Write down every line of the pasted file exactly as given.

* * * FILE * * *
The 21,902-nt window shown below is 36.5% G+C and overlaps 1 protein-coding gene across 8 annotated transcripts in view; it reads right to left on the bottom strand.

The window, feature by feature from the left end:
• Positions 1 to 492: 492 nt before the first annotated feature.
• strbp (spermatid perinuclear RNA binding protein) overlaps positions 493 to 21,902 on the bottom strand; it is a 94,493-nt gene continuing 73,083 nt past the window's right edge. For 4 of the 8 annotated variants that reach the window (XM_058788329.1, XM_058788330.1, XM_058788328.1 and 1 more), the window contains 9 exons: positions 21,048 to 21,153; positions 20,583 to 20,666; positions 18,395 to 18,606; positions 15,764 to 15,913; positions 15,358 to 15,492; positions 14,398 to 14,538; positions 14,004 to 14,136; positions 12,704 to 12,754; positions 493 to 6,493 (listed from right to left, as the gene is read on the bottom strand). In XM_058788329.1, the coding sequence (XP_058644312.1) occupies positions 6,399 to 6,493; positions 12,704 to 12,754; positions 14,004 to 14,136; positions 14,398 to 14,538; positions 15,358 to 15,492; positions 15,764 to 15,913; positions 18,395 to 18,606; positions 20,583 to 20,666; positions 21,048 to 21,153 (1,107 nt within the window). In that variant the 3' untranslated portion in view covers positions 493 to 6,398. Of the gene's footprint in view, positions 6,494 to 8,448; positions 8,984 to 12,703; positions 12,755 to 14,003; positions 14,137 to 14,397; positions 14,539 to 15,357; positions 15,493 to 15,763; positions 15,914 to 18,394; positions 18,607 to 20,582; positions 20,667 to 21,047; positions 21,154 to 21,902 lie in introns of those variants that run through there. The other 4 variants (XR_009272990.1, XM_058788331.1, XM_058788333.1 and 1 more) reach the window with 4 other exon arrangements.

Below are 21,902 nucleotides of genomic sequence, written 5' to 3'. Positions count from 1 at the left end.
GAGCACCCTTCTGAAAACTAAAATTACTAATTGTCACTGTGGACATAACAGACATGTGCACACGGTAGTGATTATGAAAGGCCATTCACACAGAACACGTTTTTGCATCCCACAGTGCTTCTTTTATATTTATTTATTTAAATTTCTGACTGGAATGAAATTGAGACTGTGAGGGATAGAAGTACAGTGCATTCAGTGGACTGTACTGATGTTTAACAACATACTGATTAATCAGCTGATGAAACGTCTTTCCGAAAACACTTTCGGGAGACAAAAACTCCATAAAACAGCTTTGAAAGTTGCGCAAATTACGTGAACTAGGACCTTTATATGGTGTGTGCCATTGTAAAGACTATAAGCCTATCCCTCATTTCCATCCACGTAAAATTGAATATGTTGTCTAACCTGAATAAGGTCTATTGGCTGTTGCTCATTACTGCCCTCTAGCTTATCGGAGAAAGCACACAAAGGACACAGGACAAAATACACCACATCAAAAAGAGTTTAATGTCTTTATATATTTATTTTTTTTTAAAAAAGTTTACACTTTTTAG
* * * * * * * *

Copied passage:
The 21,902-nt window shown below is 36.5% G+C and overlaps 1 protein-coding gene across 8 annotated transcripts in view; it reads right to left on the bottom strand.

The window, feature by feature from the left end:
• Positions 1 to 492: 492 nt before the first annotated feature.
• strbp (spermatid perinuclear RNA binding protein) overlaps positions 493 to 21,902 on the bottom strand; it is a 94,493-nt gene continuing 73,083 nt past the window's right edge. For 4 of the 8 annotated variants that reach the window (XM_058788329.1, XM_058788330.1, XM_058788328.1 and 1 more), the window contains 9 exons: positions 21,048 to 21,153; positions 20,583 to 20,666; positions 18,395 to 18,606; positions 15,764 to 15,913; positions 15,358 to 15,492; positions 14,398 to 14,538; positions 14,004 to 14,136; positions 12,704 to 12,754; positions 493 to 6,493 (listed from right to left, as the gene is read on the bottom strand). In XM_058788329.1, the coding sequence (XP_058644312.1) occupies positions 6,399 to 6,493; positions 12,704 to 12,754; positions 14,004 to 14,136; positions 14,398 to 14,538; positions 15,358 to 15,492; positions 15,764 to 15,913; positions 18,395 to 18,606; positions 20,583 to 20,666; positions 21,048 to 21,153 (1,107 nt within the window). In that variant the 3' untranslated portion in view covers positions 493 to 6,398. Of the gene's footprint in view, positions 6,494 to 8,448; positions 8,984 to 12,703; positions 12,755 to 14,003; positions 14,137 to 14,397; positions 14,539 to 15,357; positions 15,493 to 15,763; positions 15,914 to 18,394; positions 18,607 to 20,582; positions 20,667 to 21,047; positions 21,154 to 21,902 lie in introns of those variants that run through there. The other 4 variants (XR_009272990.1, XM_058788331.1, XM_058788333.1 and 1 more) reach the window with 4 other exon arrangements.

Below are 21,902 nucleotides of genomic sequence, written 5' to 3'. Positions count from 1 at the left end.
GAGCACCCTTCTGAAAACTAAAATTACTAATTGTCACTGTGGACATAACAGACATGTGCACACGGTAGTGATTATGAAAGGCCATTCACACAGAACACGTTTTTGCATCCCACAGTGCTTCTTTTATATTTATTTATTTAAATTTCTGACTGGAATGAAATTGAGACTGTGAGGGATAGAAGTACAGTGCATTCAGTGGACTGTACTGATGTTTAACAACATACTGATTAATCAGCTGATGAAACGTCTTTCCGAAAACACTTTCGGGAGACAAAAACTCCATAAAACAGCTTTGAAAGTTGCGCAAATTACGTGAACTAGGACCTTTATATGGTGTGTGCCATTGTAAAGACTATAAGCCTATCCCTCATTTCCATCCACGTAAAATTGAATATGTTGTCTAACCTGAATAAGGTCTATTGGCTGTTGCTCATTACTGCCCTCTAGCTTATCGGAGAAAGCACACAAAGGACACAGGACAAAATACACCACATCAAAAAGAGTTTAATGTCTTTATATATTTATTTTTTTTTAAAAAAGTTTACACTTTTTAG